When Lorne Dewitt blamed the teachers unions for the problems in education it reminded me of a story I heard on NPR earlier about how officials in China were banning barbecues because they said they contributed to smog. I don’t know, however, which is crazier.
The Republicans have been completely in charge of both the executive and legislative branches in Florida during the entire rein of the FCAT. This whole era of so-called accountability (except for schools that take vouchers) has happened under their watch and shouldn’t that be the bottom line even if a union member here or a union leader there supported Common Core, liked the idea of charter schools or was enthusiastic about the FCAT?
Mr. Dewitt went on to give unions powers they don’t have. Over the past few years teachers have been stripped of work protections, had 3 percent of their pay taken to balance Florida’s books (thank a teacher for the state’s surplus) and continue to be some of the lowest paid professionals around. This is the group, he says, that even without the power to strike has run rough shod over the powers-that-be in Tallahassee. Dewitt would have you believe unions are the ones calling the shots.
I would like to clear up one assertion that Dewitt makes and that is about charter schools. The concept of charter schools was credited to Albert Shanker a union/teacher leader from New York. He thought charters should be teacher/parent driven laboratories, free of things like high-stakes testing that can be so stifling. His wife recently said he would roll over in his grave if he could see what they had become.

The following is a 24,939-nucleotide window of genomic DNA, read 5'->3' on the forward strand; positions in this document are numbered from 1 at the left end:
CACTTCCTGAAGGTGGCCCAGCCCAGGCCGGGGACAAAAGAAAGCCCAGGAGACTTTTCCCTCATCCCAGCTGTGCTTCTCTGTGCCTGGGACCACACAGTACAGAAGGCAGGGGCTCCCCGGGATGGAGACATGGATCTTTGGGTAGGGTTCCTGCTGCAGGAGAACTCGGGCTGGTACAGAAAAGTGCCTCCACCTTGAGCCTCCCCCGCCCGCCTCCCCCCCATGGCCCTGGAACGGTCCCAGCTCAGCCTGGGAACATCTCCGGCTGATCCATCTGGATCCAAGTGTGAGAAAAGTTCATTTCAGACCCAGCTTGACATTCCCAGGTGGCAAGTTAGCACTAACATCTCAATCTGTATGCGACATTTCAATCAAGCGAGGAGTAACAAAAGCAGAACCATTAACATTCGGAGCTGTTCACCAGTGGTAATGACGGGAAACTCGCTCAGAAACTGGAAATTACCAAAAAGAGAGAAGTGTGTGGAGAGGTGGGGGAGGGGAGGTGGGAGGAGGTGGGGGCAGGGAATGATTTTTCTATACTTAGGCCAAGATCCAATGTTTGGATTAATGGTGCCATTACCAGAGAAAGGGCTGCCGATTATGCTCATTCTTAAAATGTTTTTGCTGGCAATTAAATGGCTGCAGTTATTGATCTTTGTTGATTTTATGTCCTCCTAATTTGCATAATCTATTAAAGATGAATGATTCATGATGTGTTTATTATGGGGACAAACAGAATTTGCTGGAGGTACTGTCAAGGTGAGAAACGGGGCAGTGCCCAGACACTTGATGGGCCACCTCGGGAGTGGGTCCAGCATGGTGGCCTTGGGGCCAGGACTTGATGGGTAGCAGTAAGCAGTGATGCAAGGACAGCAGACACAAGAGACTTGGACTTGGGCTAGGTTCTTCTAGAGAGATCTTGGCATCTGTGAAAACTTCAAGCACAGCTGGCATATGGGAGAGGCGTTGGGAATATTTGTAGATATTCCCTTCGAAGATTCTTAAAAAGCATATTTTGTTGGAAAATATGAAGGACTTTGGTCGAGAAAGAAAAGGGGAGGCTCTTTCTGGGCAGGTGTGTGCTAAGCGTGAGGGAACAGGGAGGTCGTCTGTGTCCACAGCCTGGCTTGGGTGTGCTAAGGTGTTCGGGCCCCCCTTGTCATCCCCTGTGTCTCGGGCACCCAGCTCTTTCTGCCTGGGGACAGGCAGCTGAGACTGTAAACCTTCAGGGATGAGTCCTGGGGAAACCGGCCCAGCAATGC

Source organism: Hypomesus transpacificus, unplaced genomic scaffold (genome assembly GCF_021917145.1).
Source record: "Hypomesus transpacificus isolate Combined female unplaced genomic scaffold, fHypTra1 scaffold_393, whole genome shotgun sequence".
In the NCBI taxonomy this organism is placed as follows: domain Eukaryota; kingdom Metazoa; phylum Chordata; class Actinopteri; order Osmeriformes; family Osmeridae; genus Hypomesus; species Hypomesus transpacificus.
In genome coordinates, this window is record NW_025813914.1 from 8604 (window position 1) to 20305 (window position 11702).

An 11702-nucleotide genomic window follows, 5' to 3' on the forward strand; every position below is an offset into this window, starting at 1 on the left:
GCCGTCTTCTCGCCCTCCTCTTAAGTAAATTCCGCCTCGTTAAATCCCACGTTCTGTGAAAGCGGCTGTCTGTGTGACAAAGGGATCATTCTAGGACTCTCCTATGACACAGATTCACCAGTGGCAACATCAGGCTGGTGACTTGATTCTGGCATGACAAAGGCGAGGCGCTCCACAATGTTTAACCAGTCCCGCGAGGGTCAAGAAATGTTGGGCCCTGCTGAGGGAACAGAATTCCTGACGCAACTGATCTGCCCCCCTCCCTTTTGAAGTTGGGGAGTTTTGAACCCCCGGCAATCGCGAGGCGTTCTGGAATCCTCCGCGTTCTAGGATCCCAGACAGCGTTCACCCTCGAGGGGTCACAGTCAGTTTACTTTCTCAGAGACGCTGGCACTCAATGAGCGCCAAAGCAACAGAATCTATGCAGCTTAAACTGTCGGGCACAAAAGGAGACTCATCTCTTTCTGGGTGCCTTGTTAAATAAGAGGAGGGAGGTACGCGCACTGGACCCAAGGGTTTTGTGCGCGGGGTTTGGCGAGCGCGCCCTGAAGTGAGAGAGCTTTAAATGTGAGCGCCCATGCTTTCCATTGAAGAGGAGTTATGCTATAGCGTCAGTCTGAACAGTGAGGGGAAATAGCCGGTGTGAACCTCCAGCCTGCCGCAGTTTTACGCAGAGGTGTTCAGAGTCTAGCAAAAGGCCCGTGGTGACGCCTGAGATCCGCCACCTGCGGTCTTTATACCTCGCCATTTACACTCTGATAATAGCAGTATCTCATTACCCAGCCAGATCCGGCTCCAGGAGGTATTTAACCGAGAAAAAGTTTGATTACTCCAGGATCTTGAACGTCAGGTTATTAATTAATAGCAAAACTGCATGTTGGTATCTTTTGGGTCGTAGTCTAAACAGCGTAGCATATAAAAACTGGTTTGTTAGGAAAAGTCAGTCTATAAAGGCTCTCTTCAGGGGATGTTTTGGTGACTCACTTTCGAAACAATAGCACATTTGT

Lorne Dewitt obviously has what I would call a pathological dislike of teacher unions but for those of you a little more nuanced, I would like to point out that unions do not create curriculum, establish budgets, set policy nor do they hire or fire teachers. All they do and all they can do here in Florida is make sure the mutually agreed upon contract language is enforced and through their membership, lobby for things they feel are important. Sometimes they win, like with the parent trigger. But more often they lose, like with Senate Bill 736 that ties pay to how students do on standardized tests, something testing experts say is ridiculous.
Dewitt may choose to rewrite history and place blame on those he irrationally dislikes. But at the end of the day, the fact that Republicans have been in charge of education over the past 15 years is irrefutable. If you like where we are, keep voting for them. If you think we need a change or can do better, a sentiment echoed by most teachers whether they are in the union or not, then you know what you need to do.
Chris Guerrieri is a school teacher in Jacksonville and publisher of a blog called Education Matters. Visit his website at http://jaxkidsmatter.blogspot.com.